Outbreak of whooping cough

Ten cases of whooping cough have been diagnosed in Rossland in the last two months, prompting Interior Health Authority to issue an alert.

  • Aug. 26, 2013 5:00 a.m.

By Della Schafer, Rossland News

Ten cases of whooping cough have been diagnosed in Rossland in the last two months, prompting Interior Health Authority to issue an alert.

Regional medical health officer Dr. Rob Parker said the Golden City and the region bounding it has seen a surge of whooping cough cases in children over the last few weeks.

Since the middle of June, 10 cases have been diagnosed in Rossland and 19 throughout the region, including seven in Trail.

That compares to an average of less than two cases diagnosed at this time of year.

Dr. Parker said the culprit for the outbreak might be lower than normal immunization rates in the city and the West Kootenay, with 65 per cent vaccinated in the area, less than the 90 per cent rate in the rest of the province.

He reminded parents to make sure their children were immunized so they were not at risk.

“The West Kootenay and the Fraser Valley have some of the lowest childhood immunization rates in the province,” he said.

Whooping cough is a respiratory infection that is highly contagious, and causes illness lasting up to two months. Whooping cough can cause serious consequences for any child, he said, but newborns and infants are at greatest risk.

The illness is spread through coughing and the infection is most contagious during early stages.

Dr. Parker said whooping cough “can spread quickly and easily among those who aren’t vaccinated.”

“The best way to protect newborns and infants is through high vaccination rates—also known as herd immunity,” Dr. Parker said.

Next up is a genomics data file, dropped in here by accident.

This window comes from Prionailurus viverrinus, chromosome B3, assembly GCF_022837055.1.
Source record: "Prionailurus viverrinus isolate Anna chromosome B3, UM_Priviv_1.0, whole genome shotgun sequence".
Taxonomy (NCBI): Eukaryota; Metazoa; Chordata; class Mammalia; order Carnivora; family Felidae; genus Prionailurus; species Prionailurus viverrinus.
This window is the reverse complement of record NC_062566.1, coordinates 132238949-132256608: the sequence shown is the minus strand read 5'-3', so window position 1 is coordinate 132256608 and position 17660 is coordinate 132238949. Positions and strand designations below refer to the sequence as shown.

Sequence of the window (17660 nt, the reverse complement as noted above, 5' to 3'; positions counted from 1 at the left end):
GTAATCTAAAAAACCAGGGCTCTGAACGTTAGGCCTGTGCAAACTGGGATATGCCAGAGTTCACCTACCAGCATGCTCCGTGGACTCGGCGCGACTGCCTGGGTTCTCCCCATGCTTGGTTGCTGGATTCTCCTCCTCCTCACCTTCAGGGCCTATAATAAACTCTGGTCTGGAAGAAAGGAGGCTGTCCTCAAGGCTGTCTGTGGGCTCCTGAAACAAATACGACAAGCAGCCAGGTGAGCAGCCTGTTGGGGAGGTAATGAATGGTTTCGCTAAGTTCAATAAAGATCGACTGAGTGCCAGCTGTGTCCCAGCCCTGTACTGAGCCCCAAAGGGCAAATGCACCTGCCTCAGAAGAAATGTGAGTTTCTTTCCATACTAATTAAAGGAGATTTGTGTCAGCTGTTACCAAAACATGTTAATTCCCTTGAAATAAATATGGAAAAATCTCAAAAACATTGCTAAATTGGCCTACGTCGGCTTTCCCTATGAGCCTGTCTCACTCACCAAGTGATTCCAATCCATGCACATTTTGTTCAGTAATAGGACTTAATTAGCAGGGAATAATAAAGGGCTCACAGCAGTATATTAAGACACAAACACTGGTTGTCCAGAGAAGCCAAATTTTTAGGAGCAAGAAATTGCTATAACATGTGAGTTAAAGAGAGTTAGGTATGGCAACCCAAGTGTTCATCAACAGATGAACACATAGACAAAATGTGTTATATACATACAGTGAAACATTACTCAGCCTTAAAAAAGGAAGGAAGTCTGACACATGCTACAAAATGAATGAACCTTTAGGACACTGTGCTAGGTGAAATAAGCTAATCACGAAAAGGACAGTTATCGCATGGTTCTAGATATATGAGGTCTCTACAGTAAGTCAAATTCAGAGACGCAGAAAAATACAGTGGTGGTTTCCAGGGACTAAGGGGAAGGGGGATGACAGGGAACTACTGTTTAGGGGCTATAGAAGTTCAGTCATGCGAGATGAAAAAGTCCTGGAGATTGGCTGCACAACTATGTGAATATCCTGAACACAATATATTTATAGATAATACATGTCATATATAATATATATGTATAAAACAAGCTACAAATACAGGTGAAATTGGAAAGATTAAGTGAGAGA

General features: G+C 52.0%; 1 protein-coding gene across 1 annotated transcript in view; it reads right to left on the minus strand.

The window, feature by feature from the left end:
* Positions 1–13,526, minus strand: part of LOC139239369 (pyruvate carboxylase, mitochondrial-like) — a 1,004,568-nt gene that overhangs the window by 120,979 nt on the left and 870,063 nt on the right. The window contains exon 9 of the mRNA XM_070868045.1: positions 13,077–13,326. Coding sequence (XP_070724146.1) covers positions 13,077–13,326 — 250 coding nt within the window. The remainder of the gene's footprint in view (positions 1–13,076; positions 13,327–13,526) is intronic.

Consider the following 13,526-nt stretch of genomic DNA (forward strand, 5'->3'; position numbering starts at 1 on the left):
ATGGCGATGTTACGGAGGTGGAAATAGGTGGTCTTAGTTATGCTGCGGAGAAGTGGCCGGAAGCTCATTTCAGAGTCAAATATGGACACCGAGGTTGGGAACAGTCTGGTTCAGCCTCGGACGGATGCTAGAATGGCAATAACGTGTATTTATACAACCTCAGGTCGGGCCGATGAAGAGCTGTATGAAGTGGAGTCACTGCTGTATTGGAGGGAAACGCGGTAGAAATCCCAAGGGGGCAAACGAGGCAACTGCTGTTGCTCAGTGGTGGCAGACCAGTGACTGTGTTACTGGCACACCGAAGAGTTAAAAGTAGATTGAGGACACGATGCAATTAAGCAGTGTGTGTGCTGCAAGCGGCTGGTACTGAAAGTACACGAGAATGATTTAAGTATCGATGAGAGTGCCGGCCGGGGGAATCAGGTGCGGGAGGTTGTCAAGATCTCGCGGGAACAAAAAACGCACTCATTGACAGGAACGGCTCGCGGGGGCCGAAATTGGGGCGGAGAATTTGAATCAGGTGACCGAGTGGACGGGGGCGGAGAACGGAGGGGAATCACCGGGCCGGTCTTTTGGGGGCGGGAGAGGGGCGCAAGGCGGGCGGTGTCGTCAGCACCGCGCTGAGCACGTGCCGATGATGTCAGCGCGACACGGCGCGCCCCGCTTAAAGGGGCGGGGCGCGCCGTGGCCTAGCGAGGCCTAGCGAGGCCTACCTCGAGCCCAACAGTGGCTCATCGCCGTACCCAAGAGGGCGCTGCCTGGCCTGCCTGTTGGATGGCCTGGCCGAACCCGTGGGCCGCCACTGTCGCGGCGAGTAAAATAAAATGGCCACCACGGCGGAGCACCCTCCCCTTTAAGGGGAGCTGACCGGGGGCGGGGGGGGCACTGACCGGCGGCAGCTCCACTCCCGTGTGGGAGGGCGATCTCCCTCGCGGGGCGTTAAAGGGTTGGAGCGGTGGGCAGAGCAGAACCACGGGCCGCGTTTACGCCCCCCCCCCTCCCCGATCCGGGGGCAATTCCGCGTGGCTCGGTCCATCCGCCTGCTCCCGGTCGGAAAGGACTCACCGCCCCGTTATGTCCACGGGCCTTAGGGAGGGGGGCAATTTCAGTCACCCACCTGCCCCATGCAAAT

The last whooping cough outbreak in the region was in 2010.

When a large percentage of a population is vaccinated, a disease can’t take hold, said Dr. Parker.

“When childhood immunization rates fall below 90 per cent we start losing the protection offered by herd immunity and this puts unimmunized children and newborns at increased risk,” he said. “So, it is no surprise that we see recurrent outbreaks of communicable diseases in communities with the lowest immunization rates.”

The classic symptoms of whooping cough are a seizure-likecough, inspiratory whoop, and vomiting after coughing. Violent coughing can cause the cavity between the lungs to rupture.

The cough from whooping cough has been documented to cause hemorrhaging, rib fractures, urinary incontinence, hernias, post-coughing fainting and or dissection of the lining of the vertebral artery.

A tendency to produce the “whooping” sound after coughing may remain for a considerable period after the disease itself has cleared up.

B.C. has a publicly funded immunization program for children and adults that protects against 16 illnesses. Vaccines can be obtained for free from a public health centre. Some Greater Trail pharmacies also offer vaccines for children ages five and older.

To learn more about immunizations, visit Immunize BC at http://immunizebc.ca/.



To help

Dr. Parker recommends that parents review all their children’s immunization records to make sure they are up to date with their shots before the new school year starts.

You can find out what vaccine your child needs on ImmunizeBC at http://immunizebc.ca/vaccine-schedules.

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